I came across the stellar portfolio of High Design’s David High — which includes this rather brilliant cover for The Management Myth for W.W. Norton — earlier this week thanks to a tweet from the chaps at FaceOut Books. Go take a look.
Luck — In another one of those long, fascinating Agents and Editors Q&As from Poets and Writers that are always well worth your time, Jonathan Galassi, president and publisher of Farrar, Straus and Giroux, looks back at his career and comments on the current state of the industry:
One of the really hard lessons was realizing how much of a crapshoot publishing is—how you can love something and do everything you can for it, and yet fail at connecting it to an audience. Maybe you misjudged it. Maybe it didn’t get the right breaks. One of the hardest things to come to grips with is how important the breaks are. There’s luck in publishing, just like in any human activity… That was one of the hardest lessons: how difficult it is to actually be effective… Writing is its own reward. It has to be. I really believe that. This is a part of publishing that’s really hard to come to grips with. But publishers can’t make culture happen the way they want it to happen… We can huff and puff and pay money and advertise and everything else, but in the end, if the readers don’t come, we can’t do anything about it.
Andy designing — The New Directions blog looks at the book designs of Andy Warhol:
Andy Warhol worked for New Directions as a book designer off and on for almost 10 years. Our editor-in-chief recalls James Laughlin telling her an Andy Warhol anecdote:
“He was a very strange looking man. But all the secretaries loved him because he would sneak little origami creatures on their desks when they weren’t looking. One time as he was walking out of the office he looked bashfully over at a secretary goggling at him and said ‘I like you. You’re so hirsute.’ Her reply? A very soft and giggly ‘thank you.’”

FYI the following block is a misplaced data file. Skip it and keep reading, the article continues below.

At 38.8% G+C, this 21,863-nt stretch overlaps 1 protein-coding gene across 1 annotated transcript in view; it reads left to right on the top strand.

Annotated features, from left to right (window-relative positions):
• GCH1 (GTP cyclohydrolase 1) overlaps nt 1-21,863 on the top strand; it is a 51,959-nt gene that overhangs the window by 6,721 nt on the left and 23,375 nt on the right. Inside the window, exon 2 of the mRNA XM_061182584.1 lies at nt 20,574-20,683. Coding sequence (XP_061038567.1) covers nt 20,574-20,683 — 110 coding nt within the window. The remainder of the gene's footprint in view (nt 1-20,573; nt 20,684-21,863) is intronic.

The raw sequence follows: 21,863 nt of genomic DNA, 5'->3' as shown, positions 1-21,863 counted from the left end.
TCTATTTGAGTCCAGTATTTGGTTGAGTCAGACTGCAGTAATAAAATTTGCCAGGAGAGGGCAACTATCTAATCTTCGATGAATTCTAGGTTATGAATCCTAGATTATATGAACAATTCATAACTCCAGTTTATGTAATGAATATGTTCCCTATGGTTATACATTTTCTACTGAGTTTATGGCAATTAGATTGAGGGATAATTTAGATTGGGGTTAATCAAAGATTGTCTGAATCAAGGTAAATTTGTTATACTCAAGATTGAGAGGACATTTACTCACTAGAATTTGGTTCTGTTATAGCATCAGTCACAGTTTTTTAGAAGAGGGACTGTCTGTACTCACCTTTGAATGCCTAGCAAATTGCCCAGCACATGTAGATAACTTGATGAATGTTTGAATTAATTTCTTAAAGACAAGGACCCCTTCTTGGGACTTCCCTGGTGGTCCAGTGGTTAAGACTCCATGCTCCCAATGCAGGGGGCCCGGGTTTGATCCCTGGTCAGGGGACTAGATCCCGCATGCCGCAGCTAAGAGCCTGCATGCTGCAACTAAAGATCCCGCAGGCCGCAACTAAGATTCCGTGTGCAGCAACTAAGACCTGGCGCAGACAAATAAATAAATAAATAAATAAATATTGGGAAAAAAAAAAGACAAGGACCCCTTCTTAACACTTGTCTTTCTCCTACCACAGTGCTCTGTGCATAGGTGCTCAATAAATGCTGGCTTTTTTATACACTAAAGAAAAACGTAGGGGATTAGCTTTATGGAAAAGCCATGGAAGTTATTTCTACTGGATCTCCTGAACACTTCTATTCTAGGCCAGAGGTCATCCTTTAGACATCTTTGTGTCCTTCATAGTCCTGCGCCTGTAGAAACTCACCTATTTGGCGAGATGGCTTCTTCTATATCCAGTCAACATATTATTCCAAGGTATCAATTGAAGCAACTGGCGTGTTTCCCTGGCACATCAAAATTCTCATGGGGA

I wondered if there was a way to create a book that wove together all these amazing images with each individual book buyer’s own story, photos and even their children’s artwork, so that every single copy was unique. I intentionally didn’t want to do a trade book edition because part of the goal was to have no books in warehouses, no print run, no books printed that might have to be later pulped and destroyed, no books shipped over by container ship from China or Korea (where all the big coffee table books are printed). The idea was to do the book of the future 10 years ahead of its time.
In this particular instance the customization of the book sounds a little gimicky to me, but possibilities it opens up seem pretty endless…
And lastly… Not being very quick on the uptake (what, you noticed?) I just came across the winners of The Strand bookstore’s Eye on The Strand photography contest. The Grand Prize was awarded to Josh Robinson for ‘Strand Shadows’ (above) and the contest exhibition, which opened on July 15th, will run through August 26, 2009 at the Pratt Institute CCPS Gallery, located at 144 West 14th Street, New York. I’m also rather fond of Cary Conover’s ‘Upside Down’ which took second place: